A drug used for more than 40 years to treat gout could also offer a cheap alternative to more modern heart drugs from Roche and Servier for patients with chronic chest pain, scientists said on Tuesday.
Researchers from the University of Dundee said that studies on allopurinol, a generic gout drug, showed it helped people suffering from angina to exercise more and delayed the time until their chest pain started.
"What is exciting is that it looks as if allopurinol may work by protecting the heart from oxygen starvation," said Peter Weissberg, medical director of the British Heart Foundation charity, which funded the study. "If that is the case, then it raises the possibility that it could help the heart in other situations as well, such as after a heart attack."
Angina is the most common symptom of heart disease, affecting around two million people in Britain and many millions more around the world. It causes people to get a pain in their chest when they exercise.
Allan Struthers of the University of Dundee and a team of fellow scientists asked 65 patients with chronic angina to exercise on a treadmill after treating some of them with allopurinol and others with a dummy pill, or placebo.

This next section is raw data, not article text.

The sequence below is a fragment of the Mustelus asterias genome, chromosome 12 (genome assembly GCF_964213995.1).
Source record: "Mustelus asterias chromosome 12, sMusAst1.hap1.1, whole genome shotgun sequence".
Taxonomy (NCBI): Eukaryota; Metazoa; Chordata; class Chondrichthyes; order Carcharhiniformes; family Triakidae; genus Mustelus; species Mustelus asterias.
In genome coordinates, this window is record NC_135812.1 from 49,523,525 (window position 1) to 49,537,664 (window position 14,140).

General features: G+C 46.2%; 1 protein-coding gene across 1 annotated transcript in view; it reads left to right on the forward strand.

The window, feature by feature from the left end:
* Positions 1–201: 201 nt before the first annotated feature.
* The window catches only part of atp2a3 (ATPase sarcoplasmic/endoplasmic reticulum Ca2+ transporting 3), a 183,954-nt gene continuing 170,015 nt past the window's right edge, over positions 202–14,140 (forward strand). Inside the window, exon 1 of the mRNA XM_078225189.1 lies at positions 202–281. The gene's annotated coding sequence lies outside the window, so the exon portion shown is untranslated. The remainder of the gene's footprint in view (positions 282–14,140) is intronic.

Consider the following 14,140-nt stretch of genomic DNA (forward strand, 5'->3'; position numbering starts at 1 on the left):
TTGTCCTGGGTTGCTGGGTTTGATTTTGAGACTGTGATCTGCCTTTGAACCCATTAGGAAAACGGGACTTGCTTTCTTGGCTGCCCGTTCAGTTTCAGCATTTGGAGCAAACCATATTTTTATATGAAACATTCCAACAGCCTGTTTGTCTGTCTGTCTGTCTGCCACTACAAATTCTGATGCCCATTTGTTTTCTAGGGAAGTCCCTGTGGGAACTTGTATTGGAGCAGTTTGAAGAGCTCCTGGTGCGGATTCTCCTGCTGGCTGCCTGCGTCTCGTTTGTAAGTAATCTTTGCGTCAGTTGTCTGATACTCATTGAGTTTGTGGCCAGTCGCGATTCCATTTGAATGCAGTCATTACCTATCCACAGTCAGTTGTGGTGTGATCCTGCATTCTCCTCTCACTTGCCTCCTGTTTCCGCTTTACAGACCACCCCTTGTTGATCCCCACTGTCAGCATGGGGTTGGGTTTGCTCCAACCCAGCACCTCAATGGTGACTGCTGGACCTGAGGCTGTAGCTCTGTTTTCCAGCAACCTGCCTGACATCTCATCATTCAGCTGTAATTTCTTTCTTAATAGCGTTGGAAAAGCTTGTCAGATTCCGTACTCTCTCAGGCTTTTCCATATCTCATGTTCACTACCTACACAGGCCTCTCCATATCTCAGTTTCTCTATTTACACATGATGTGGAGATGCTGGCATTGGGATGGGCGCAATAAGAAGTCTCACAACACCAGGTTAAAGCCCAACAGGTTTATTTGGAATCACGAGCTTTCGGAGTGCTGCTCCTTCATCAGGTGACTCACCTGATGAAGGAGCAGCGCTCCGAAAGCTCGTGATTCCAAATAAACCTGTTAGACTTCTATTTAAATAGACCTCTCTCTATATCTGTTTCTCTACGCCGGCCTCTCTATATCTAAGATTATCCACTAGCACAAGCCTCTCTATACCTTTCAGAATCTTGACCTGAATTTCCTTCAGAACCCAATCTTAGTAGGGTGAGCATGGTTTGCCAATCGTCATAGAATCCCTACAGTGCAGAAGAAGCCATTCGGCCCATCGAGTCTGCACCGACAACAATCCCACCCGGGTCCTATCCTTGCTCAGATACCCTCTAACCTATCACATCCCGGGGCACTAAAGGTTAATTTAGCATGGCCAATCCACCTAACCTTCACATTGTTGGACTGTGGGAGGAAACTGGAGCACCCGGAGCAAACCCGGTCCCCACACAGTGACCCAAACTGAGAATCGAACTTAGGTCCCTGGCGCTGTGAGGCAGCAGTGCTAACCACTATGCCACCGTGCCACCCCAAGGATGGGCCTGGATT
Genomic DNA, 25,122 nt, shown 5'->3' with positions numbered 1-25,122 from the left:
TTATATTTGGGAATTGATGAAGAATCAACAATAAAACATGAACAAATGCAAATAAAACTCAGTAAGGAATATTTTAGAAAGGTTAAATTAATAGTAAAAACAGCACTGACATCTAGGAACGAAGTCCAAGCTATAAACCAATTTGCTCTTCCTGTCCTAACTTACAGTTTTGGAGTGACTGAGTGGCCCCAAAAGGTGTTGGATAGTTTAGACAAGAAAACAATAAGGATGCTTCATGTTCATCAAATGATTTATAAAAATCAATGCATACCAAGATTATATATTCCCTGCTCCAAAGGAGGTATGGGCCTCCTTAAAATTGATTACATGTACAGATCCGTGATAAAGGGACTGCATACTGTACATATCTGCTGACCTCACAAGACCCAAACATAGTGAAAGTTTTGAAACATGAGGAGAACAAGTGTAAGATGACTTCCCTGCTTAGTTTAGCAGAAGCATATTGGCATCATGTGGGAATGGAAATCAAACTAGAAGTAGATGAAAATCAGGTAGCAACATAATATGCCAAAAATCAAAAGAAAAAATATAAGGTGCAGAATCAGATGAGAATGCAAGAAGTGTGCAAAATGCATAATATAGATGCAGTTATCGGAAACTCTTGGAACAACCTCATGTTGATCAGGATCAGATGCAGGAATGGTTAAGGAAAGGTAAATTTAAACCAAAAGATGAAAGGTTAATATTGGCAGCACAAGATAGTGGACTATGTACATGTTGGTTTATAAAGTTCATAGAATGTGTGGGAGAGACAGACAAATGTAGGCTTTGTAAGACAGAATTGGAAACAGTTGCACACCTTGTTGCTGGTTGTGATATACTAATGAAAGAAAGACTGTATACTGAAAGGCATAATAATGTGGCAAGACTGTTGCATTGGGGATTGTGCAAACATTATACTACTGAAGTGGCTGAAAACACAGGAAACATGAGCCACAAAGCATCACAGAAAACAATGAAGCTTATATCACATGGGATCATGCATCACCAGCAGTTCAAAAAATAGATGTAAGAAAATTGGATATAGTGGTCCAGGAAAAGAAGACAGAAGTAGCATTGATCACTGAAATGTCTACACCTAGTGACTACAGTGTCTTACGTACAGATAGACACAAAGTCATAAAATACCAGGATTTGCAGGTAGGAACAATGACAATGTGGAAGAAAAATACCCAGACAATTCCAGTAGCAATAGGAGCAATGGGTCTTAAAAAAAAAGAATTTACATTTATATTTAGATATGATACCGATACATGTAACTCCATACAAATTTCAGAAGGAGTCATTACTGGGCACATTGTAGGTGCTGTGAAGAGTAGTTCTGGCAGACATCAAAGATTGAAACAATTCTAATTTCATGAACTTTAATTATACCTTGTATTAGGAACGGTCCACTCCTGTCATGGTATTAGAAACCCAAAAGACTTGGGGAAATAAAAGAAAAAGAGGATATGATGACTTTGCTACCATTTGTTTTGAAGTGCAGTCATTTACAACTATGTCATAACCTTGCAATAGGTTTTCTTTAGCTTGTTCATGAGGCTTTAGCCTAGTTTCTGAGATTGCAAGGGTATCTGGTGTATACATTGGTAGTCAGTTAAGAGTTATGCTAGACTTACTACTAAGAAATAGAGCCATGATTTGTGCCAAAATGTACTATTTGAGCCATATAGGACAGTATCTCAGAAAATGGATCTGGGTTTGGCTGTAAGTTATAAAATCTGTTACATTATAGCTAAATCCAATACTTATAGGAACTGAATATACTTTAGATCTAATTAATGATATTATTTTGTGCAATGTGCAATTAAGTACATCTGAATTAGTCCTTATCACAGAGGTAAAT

The results of the study were published in The Lancet medical journal on Tuesday.
Those who had the real drug were able to walk for 25 percent longer than those on placebo before they complained of chest pain. And electrical recordings of the patients' hearts showed that allopurinol enabled the heart to work for longer before showing signs of oxygen deprivation.
"Allopurinol is inexpensive compared with some other antianginal drugs," Struthers wrote in the study, and also has "a favorable long-term safety record."
He compared it with Ranexa, or ranolazine, from Roche and Gilead Sciences', and with ivabradine, which is sold under the brand names Corlentor and Coraxan by Servier, France's largest privately-owned pharmaceuticals company.
Struthers added that compared with some older antianginal drugs such as nitrates and beta-blockers, patients were able to tolerate allopurinol better because it does not reduce blood pressure or heart rate. It also has fewer side-effects like headaches and tiredness that often occur with other medicines.
"There are several effective medicines out there for controlling angina, but it's helpful for doctors to have another option to turn to for patients who don't respond well to existing drugs," said the BHF's Weissberg.